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Jesus Family Tomb: Branches of Christianity

Christianity is a vast religion that comprises several different branches. These distinct groups each have their own unique set of theological beliefs and practices. But what are the five major branches of Christianity and how did they come about during the history of Christianity?

The Five Major Branches of Christianity

Anglicanism
The Church of England and of Anglican communities around the world, the Anglican Church has its origins in the English Reformation that saw Henry VIII repudiate papal authority during the sixteenth century. However, it is important to clarify that the monarchy is not the head of this branch of the Christian Church, as is commonly believed, but rather acts as supreme governor that furthermore does not have a role outside of England. The Bishop of Canterbury is the Churchís central spiritual figure and is considered to hold the position of the first among equals. Anglicanism is noted for the ordination of women in some of its dioceses.

Orthodox Christianity
Individuals of this Christian branch, which broke with Roman Catholicism during the Great Schism, believe in God as being both three entities and just one (triune). The church is based on the tenets of communion with the traditions of the Apostles as well as communion with the original concepts of Christianity. The ecumenical councils that took place from between the fourth and eighth centuries are considered to be central in the establishment of the doctrines of Orthodox Christianity. Jesus Christ is considered to be the head of the Church, while the Church itself represents the body of Jesus Christ.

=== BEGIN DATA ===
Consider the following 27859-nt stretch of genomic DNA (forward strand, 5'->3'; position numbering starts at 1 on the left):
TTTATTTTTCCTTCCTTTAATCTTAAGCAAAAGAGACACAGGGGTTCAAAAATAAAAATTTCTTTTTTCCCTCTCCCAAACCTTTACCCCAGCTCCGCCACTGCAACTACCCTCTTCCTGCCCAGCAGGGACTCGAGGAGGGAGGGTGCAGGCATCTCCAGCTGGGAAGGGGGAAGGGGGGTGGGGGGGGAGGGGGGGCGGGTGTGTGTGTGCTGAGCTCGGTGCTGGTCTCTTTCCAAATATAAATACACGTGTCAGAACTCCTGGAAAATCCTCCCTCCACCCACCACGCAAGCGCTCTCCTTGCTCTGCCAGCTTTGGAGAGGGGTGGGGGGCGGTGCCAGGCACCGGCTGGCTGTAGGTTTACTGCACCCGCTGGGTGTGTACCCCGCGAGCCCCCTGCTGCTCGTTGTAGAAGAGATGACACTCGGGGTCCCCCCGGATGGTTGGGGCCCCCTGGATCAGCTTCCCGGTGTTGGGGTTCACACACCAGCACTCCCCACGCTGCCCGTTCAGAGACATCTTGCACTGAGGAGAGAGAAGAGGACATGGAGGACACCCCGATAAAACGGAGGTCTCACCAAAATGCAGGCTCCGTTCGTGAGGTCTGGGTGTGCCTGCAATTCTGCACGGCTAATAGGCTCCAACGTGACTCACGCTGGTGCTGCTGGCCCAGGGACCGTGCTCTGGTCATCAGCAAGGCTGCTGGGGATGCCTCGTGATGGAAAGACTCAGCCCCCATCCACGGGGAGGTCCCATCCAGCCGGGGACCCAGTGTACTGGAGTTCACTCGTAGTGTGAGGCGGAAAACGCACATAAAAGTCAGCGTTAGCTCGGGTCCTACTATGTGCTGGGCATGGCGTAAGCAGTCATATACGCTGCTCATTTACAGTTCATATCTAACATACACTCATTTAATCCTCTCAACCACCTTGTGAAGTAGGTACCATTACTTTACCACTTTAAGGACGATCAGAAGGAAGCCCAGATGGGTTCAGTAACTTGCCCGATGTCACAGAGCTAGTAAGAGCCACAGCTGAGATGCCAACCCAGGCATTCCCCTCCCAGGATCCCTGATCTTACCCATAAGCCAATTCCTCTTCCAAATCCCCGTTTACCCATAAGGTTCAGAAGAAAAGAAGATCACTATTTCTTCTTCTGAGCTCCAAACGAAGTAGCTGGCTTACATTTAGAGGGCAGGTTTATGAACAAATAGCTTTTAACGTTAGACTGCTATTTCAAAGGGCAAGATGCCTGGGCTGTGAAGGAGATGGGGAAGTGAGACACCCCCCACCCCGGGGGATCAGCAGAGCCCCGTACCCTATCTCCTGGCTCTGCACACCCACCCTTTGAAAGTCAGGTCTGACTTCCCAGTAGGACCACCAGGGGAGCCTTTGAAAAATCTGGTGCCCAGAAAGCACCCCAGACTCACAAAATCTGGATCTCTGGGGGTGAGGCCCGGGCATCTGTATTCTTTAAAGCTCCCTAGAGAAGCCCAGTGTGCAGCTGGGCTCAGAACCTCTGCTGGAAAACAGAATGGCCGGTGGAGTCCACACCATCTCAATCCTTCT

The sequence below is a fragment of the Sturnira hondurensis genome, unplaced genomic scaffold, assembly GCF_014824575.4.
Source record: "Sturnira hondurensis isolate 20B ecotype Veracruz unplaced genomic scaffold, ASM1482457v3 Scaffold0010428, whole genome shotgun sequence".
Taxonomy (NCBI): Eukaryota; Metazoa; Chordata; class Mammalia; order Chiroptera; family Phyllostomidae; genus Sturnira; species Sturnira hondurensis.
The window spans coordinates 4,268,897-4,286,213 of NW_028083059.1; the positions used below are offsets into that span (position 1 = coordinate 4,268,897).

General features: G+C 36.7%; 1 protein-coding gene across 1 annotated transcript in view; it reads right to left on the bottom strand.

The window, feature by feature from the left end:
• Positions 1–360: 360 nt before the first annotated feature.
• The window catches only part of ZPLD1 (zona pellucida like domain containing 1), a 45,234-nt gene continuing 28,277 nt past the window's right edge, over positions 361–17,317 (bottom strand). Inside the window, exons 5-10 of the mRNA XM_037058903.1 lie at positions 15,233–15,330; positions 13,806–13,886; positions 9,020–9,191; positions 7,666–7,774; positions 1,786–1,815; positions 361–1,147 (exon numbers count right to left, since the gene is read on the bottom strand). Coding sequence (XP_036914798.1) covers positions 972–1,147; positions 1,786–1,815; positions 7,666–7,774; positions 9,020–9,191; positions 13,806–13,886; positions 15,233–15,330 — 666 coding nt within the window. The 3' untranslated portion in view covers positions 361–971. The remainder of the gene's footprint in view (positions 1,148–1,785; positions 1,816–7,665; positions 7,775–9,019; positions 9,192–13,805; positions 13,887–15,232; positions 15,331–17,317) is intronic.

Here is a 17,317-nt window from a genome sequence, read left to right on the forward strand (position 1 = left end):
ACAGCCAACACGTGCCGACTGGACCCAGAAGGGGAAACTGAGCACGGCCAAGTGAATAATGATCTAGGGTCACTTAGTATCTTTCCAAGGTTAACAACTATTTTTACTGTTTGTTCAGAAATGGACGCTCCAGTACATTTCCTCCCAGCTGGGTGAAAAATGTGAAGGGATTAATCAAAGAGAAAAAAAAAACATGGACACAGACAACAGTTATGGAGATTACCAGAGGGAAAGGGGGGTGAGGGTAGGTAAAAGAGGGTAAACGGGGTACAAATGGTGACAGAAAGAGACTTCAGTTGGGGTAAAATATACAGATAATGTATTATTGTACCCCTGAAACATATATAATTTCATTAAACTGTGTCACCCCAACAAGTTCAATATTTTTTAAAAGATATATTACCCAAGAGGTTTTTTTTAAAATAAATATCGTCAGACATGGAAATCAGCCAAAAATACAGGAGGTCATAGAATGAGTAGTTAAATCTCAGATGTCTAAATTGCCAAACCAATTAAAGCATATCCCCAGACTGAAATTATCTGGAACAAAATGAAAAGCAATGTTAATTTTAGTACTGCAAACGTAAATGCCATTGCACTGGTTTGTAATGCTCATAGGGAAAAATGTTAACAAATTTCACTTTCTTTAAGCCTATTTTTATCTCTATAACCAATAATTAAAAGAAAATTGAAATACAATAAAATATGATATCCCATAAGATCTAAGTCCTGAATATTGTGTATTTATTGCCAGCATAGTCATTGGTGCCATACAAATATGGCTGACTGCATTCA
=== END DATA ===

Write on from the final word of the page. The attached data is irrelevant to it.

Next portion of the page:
Protestantism
Based on the doctrines of the Protestant Reformation in which Martin Luther promulgated a rejection of the hierarchical nature of Roman Catholicism . The five main tenets of Protestantism are the following: solus Christus in which the authority of the Pope is repudiated and in which Jesus Christ is seen as the only mediator between God and humankind; sola scriptura in which scripture is seen as having divine authority and not the clergymen who interpret these scriptures for the masses; sola fide in which faith alone is sufficient for salvation, in juxtaposition to the balance of faith and good works espoused in the Roman Catholic Church; sola gratia in which salvation is found in Godís gift of free grace; and soli Deo gloria in which glory is given to God alone, and not to individuals holding positions of ecumenical authority.

Roman Catholicism
This is the largest branch of the Christian Church and represents one half of all Christians. It is comprised of one western or Latin Church as well as 22 eastern autonomous Catholic churches. The Roman Catholic Church is in full communion with the Bishop of Rome, the Pope. Its central tenets are monotheism, recognition of the trinity (God as the Father, Jesus Christ as the Son, and the Holy Spirit). It also espouses the concept of original sin, in which humans are fallen due to the disobedience of God of Adam and Eve in the Garden of Eden; salvation of human souls is achieved through the death and resurrection of Jesus. The Nicene Creed is among one of its central documents.

United and Uniting Churches
Refers to the union of different Protestant denominations, which have their own distinct traditions. The oldest known example of a United Church is the Evangelical churches of Germany, in which a federation of Lutheran and Reformed Churches was established in 1817. Churches of this Christian branch believe in the Reformed tradition, in which God is supreme. Lesslie Newbigin was a central figure of the uniting churches movement, and was a founding bishop of the Church of South India as well as a moderator of the United Reform Church of Great Britain.


Jesus of Nazareth Mary Magdalene: Mariamne Early Christianity
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